Public presence at work means everything to me. Especially today it is important for young journalists to attract attention. Good research and writing alone is no longer enough. The keyword is "self-marketing". Most of the time I'm visible thanks to Twitter. The interaction with each other is different than in real life. There is no hierarchy. Since the intern can answer the editor in a flippant way, everything is possible.
If women shy away from public presence, then for different reasons. Some do not want a presence at all. Others are kept on the job by testosterone top dogs. A journalist once told me: "The true personnel decisions are still being made at Pinkelbecken." And then there are women who have been persuaded that they will not be able to get as far as their male counterparts.There are two types of reactions to this: Resigning or adopting a "now and more!" Attitude.
Doris Aschenbrenner, computer scientist
I registered with Speakerinnen.org because on many podium discussions I was the only woman or annoyed me as a spectator, that no woman "discussed" up there. I do not mind being asked for lectures "because I'm a woman". I am requested because I am competent AND a woman. Occupational visibility is incredibly important, whether in the academic, business or academic careers. It presupposes the attitude of wanting to have a voice and being able to co-opt, and always requires courage.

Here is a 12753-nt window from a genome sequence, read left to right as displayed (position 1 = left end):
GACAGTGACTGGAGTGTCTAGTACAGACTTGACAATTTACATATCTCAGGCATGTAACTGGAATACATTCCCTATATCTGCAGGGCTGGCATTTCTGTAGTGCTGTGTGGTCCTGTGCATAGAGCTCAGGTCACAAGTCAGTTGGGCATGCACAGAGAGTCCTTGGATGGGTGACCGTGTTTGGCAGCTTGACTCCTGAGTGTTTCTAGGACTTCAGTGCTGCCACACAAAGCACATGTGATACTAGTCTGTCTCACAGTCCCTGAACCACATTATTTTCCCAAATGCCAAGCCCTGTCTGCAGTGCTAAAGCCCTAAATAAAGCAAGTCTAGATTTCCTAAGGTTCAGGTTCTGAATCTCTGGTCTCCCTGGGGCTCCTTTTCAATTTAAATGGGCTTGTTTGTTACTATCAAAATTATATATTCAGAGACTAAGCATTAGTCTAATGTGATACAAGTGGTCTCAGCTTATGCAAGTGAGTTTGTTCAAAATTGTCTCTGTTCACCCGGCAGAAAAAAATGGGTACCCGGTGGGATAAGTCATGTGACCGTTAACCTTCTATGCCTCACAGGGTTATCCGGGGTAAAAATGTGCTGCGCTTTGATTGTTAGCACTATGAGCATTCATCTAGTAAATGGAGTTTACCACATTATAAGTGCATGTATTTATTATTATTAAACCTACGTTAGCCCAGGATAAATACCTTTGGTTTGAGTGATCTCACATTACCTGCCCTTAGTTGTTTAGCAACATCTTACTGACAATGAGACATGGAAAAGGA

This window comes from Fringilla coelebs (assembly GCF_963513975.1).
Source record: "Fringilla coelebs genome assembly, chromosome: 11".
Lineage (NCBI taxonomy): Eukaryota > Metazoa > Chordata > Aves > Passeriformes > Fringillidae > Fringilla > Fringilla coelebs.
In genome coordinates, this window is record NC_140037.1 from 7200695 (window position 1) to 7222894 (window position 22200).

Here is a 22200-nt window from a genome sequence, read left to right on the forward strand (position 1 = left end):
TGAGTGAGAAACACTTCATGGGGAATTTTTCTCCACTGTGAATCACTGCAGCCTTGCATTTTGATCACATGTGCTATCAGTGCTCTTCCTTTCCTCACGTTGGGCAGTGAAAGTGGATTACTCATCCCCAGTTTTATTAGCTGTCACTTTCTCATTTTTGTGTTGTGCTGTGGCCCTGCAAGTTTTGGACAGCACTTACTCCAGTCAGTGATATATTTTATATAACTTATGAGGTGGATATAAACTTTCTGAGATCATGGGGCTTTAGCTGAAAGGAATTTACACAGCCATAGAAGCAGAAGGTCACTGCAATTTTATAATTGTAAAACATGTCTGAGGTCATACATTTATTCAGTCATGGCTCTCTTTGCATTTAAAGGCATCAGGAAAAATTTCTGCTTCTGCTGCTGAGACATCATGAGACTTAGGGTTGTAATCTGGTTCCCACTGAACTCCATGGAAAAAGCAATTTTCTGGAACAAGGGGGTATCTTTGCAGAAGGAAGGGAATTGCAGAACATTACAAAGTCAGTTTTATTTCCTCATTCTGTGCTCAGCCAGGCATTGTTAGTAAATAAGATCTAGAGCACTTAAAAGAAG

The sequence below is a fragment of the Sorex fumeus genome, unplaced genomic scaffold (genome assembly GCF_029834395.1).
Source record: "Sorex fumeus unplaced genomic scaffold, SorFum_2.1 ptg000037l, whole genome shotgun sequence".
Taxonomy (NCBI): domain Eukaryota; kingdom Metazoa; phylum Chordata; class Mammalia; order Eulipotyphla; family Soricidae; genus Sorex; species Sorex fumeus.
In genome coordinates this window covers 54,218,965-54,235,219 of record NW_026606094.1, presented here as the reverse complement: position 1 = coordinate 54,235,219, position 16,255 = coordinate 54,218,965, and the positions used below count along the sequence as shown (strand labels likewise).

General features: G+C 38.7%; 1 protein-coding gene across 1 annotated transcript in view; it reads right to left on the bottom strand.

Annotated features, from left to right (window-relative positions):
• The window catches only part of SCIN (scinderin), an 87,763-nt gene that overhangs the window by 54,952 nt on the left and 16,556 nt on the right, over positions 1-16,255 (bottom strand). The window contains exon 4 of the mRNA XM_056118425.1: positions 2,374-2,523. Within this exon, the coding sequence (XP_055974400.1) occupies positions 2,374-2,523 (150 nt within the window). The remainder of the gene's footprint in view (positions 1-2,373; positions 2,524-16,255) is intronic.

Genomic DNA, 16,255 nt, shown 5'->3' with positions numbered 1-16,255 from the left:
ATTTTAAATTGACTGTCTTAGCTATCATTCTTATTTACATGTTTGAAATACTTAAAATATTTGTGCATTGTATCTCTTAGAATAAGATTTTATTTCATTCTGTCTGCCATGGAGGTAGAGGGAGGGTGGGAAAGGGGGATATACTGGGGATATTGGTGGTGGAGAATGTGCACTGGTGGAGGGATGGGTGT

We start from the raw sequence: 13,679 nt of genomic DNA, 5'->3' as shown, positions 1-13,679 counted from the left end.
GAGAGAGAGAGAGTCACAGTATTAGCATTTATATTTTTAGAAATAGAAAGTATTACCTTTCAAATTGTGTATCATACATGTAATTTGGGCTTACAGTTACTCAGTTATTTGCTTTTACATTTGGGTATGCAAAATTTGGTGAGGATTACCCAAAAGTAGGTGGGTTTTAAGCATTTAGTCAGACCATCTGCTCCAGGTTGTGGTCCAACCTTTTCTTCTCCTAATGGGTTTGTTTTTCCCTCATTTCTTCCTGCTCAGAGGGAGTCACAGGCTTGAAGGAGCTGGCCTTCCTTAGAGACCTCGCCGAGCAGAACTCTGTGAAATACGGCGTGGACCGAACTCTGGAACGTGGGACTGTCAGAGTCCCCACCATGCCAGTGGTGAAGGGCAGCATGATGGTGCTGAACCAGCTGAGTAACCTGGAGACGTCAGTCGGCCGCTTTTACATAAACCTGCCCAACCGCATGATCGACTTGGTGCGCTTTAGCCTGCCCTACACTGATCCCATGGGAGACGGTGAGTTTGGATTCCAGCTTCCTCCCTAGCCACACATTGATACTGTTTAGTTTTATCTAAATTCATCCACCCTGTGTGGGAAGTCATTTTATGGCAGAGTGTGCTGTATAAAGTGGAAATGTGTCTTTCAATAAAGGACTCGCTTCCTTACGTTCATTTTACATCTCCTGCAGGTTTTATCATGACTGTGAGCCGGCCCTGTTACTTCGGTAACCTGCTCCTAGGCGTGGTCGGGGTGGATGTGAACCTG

I have to constantly show that I am good. Mostly it's not threatening for me, it's more motivating for me. I've met a lot of "steam talkers" (mostly men) who have an unshakeable confidence and little expertise. Obviously you can get very far with that? this is not an example. In my professional field, women are very rare. As a girl I already wondered why otherwise only guys in the field of technology participated in "Jugend forscht". I think many women do not dare enough, that's what they were taught. They are not aware of their own strengths and do not put them out enough. All this can be trained. We have to ask ourselves what needs to be changed to stop socializing girls so unfavorably.
Kaja Otto, Life Coach
When I saw Speakerinnen.org's first tweet, I knew I wanted to be there. The topic "Women on the podiums!" I am quite present. I like to be part of an impressive list of exciting women. Visibility is important in my job. It makes me tangible for the people. Visibility means staying in touch with my clients and stimulating them. For this I use beside Facebook and Twitter also Whatsapp or Threema. Especially in a professional field like mine, besides the professional qualification, it is about the personality. That's why I understand competition as inspiration.
As a coach I get together a lot with people. By now, 90 percent of my clients are female. That sharpens the view for the own sex. And for me it is clear: men and women are definitely different, ticking in their rhythm and acting according to individual standards. For us women, that means finally getting into our power, our being different? to see positive, and to recognize avoidable weaknesses as strengths.
Many women do not advocate for more presence because they are often self-critical perfectionists. While they are still considering how they work, the man has already begun to talk. But it is important that perfection does not become procrastination. The famous 80/20 rule states that 80 percent of the power is sufficient. The last 20 percent cost the most work in the end. If more women followed this rule, more women would be present. In this sense, I wish for more women with the courage to fill in the gap, according to the motto "Just do it!"